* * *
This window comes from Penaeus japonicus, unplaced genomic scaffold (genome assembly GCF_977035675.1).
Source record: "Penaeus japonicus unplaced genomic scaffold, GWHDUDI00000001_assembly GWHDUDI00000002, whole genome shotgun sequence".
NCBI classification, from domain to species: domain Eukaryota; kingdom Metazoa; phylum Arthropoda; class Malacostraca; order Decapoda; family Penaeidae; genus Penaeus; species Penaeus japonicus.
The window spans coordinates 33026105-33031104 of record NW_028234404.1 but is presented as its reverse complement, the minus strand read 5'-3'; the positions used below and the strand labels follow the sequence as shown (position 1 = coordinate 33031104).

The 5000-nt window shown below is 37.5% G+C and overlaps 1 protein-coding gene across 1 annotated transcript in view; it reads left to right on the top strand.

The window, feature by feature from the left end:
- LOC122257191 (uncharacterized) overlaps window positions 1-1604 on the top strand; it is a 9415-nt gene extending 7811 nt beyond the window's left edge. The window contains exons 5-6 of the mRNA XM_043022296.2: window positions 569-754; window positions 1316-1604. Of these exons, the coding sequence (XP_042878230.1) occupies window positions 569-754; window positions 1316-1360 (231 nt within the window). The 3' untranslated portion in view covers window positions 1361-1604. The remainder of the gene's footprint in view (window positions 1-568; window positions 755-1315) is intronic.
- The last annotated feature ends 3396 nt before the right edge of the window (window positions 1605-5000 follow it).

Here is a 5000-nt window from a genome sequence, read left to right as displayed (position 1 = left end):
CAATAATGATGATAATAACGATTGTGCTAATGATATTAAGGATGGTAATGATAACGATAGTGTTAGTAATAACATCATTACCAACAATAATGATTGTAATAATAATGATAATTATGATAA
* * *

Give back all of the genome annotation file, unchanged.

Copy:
This window comes from Penaeus japonicus, unplaced genomic scaffold (genome assembly GCF_977035675.1).
Source record: "Penaeus japonicus unplaced genomic scaffold, GWHDUDI00000001_assembly GWHDUDI00000002, whole genome shotgun sequence".
NCBI classification, from domain to species: domain Eukaryota; kingdom Metazoa; phylum Arthropoda; class Malacostraca; order Decapoda; family Penaeidae; genus Penaeus; species Penaeus japonicus.
The window spans coordinates 33026105-33031104 of record NW_028234404.1 but is presented as its reverse complement, the minus strand read 5'-3'; the positions used below and the strand labels follow the sequence as shown (position 1 = coordinate 33031104).

The 5000-nt window shown below is 37.5% G+C and overlaps 1 protein-coding gene across 1 annotated transcript in view; it reads left to right on the top strand.

The window, feature by feature from the left end:
- LOC122257191 (uncharacterized) overlaps window positions 1-1604 on the top strand; it is a 9415-nt gene extending 7811 nt beyond the window's left edge. The window contains exons 5-6 of the mRNA XM_043022296.2: window positions 569-754; window positions 1316-1604. Of these exons, the coding sequence (XP_042878230.1) occupies window positions 569-754; window positions 1316-1360 (231 nt within the window). The 3' untranslated portion in view covers window positions 1361-1604. The remainder of the gene's footprint in view (window positions 1-568; window positions 755-1315) is intronic.
- The last annotated feature ends 3396 nt before the right edge of the window (window positions 1605-5000 follow it).

Here is a 5000-nt window from a genome sequence, read left to right as displayed (position 1 = left end):
CAATAATGATGATAATAACGATTGTGCTAATGATATTAAGGATGGTAATGATAACGATAGTGTTAGTAATAACATCATTACCAACAATAATGATTGTAATAATAATGATAATTATGATAA